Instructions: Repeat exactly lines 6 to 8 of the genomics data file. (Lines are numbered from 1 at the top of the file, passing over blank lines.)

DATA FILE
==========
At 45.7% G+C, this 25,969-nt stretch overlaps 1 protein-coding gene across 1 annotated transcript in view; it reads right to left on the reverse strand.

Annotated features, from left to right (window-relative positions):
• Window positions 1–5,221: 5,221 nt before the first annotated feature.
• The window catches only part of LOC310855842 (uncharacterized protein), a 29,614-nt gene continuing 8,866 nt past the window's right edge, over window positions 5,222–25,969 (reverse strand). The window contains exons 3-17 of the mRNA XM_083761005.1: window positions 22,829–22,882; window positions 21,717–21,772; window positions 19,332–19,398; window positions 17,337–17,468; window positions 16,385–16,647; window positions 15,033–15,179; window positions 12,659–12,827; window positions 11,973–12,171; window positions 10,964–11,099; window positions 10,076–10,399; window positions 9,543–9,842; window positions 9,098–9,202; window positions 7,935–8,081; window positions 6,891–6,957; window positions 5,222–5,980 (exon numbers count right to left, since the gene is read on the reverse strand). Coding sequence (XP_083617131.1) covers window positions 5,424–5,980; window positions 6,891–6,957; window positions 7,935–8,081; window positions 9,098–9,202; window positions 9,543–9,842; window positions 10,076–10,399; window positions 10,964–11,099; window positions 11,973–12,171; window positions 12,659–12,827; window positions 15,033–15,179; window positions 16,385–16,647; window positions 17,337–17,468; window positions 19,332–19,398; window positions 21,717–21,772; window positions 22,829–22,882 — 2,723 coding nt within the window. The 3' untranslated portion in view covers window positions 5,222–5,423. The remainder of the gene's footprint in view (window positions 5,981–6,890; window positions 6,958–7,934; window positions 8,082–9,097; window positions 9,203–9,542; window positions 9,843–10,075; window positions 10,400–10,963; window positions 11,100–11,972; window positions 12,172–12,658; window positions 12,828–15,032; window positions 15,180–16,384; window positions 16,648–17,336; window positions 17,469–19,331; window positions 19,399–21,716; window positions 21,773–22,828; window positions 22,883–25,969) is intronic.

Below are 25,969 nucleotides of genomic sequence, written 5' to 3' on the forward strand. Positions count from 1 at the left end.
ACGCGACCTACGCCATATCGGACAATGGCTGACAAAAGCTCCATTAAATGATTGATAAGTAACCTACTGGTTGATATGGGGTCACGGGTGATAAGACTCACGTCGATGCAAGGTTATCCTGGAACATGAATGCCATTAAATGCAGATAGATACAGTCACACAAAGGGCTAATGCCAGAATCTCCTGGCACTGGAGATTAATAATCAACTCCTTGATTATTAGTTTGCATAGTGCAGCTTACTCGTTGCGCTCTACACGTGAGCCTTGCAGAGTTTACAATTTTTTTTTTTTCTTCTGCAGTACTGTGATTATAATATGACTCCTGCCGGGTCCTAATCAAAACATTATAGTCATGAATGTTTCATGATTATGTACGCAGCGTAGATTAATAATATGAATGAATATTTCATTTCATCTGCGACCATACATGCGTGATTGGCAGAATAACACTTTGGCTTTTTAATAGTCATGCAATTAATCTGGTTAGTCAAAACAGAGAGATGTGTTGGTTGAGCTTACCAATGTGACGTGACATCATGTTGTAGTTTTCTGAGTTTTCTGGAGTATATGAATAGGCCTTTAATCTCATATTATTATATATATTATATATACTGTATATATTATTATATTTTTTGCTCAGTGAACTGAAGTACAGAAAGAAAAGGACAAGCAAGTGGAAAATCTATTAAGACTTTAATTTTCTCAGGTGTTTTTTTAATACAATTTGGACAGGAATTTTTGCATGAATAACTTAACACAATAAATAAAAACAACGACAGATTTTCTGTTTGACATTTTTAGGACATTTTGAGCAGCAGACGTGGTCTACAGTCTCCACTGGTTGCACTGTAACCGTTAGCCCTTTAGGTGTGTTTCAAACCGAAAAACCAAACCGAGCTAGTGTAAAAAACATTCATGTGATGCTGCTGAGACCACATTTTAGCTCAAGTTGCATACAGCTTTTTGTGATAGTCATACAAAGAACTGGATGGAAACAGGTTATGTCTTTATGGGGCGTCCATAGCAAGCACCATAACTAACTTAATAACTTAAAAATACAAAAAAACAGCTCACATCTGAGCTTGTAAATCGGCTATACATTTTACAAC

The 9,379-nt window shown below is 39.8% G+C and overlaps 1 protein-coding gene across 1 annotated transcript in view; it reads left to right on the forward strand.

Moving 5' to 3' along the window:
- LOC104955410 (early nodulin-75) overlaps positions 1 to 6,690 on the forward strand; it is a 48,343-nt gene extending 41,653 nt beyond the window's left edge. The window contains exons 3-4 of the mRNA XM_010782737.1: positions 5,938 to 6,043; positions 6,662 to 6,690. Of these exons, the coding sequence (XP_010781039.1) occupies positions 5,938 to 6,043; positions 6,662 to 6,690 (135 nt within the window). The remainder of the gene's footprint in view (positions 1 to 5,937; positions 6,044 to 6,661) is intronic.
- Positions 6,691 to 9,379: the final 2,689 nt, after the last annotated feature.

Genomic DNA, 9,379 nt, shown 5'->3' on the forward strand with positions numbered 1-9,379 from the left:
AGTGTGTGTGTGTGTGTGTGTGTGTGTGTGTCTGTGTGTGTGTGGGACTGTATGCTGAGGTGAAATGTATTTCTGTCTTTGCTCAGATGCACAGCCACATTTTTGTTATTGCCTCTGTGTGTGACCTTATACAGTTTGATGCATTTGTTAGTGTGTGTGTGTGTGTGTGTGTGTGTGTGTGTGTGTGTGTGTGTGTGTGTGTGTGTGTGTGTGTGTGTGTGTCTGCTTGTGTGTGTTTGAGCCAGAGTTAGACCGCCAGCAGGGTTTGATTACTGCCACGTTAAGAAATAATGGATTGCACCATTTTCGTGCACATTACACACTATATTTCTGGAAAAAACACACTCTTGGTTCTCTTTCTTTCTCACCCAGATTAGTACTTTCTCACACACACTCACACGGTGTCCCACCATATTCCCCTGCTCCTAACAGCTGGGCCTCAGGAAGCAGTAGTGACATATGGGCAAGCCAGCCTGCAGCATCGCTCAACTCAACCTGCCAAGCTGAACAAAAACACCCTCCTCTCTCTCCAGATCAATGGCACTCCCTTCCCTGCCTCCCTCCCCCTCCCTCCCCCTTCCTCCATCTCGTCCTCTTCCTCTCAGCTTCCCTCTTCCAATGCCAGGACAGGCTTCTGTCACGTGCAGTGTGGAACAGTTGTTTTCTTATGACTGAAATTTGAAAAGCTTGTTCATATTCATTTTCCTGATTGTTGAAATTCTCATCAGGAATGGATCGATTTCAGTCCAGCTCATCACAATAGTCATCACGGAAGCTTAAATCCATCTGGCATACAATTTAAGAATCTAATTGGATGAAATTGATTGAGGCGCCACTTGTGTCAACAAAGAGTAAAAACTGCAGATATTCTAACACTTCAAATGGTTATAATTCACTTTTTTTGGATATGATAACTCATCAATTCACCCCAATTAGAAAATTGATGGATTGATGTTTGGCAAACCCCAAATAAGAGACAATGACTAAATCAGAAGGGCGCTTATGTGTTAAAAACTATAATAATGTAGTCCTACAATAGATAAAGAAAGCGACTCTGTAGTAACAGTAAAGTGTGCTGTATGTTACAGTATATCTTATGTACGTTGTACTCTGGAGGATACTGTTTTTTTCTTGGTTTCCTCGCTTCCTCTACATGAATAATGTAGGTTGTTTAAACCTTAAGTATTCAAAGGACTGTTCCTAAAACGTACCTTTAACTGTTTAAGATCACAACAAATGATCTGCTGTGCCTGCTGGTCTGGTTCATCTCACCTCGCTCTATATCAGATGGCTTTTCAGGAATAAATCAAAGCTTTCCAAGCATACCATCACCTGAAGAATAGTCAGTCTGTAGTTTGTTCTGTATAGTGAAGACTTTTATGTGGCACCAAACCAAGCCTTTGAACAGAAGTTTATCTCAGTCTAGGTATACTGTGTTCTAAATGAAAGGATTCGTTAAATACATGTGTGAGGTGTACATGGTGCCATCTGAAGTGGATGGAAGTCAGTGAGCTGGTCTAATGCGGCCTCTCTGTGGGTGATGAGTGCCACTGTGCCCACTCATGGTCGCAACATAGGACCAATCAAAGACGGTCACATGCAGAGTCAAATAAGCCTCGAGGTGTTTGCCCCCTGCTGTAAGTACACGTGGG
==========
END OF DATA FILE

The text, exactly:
ACGCGACCTACGCCATATCGGACAATGGCTGACAAAAGCTCCATTAAATGATTGATAAGTAACCTACTGGTTGATATGGGGTCACGGGTGATAAGACTCACGTCGATGCAAGGTTATCCTGGAACATGAATGCCATTAAATGCAGATAGATACAGTCACACAAAGGGCTAATGCCAGAATCTCCTGGCACTGGAGATTAATAATCAACTCCTTGATTATTAGTTTGCATAGTGCAGCTTACTCGTTGCGCTCTACACGTGAGCCTTGCAGAGTTTACAATTTTTTTTTTTTCTTCTGCAGTACTGTGATTATAATATGACTCCTGCCGGGTCCTAATCAAAACATTATAGTCATGAATGTTTCATGATTATGTACGCAGCGTAGATTAATAATATGAATGAATATTTCATTTCATCTGCGACCATACATGCGTGATTGGCAGAATAACACTTTGGCTTTTTAATAGTCATGCAATTAATCTGGTTAGTCAAAACAGAGAGATGTGTTGGTTGAGCTTACCAATGTGACGTGACATCATGTTGTAGTTTTCTGAGTTTTCTGGAGTATATGAATAGGCCTTTAATCTCATATTATTATATATATTATATATACTGTATATATTATTATATTTTTTGCTCAGTGAACTGAAGTACAGAAAGAAAAGGACAAGCAAGTGGAAAATCTATTAAGACTTTAATTTTCTCAGGTGTTTTTTTAATACAATTTGGACAGGAATTTTTGCATGAATAACTTAACACAATAAATAAAAACAACGACAGATTTTCTGTTTGACATTTTTAGGACATTTTGAGCAGCAGACGTGGTCTACAGTCTCCACTGGTTGCACTGTAACCGTTAGCCCTTTAGGTGTGTTTCAAACCGAAAAACCAAACCGAGCTAGTGTAAAAAACATTCATGTGATGCTGCTGAGACCACATTTTAGCTCAAGTTGCATACAGCTTTTTGTGATAGTCATACAAAGAACTGGATGGAAACAGGTTATGTCTTTATGGGGCGTCCATAGCAAGCACCATAACTAACTTAATAACTTAAAAATACAAAAAAACAGCTCACATCTGAGCTTGTAAATCGGCTATACATTTTACAAC

The 9,379-nt window shown below is 39.8% G+C and overlaps 1 protein-coding gene across 1 annotated transcript in view; it reads left to right on the forward strand.

Moving 5' to 3' along the window: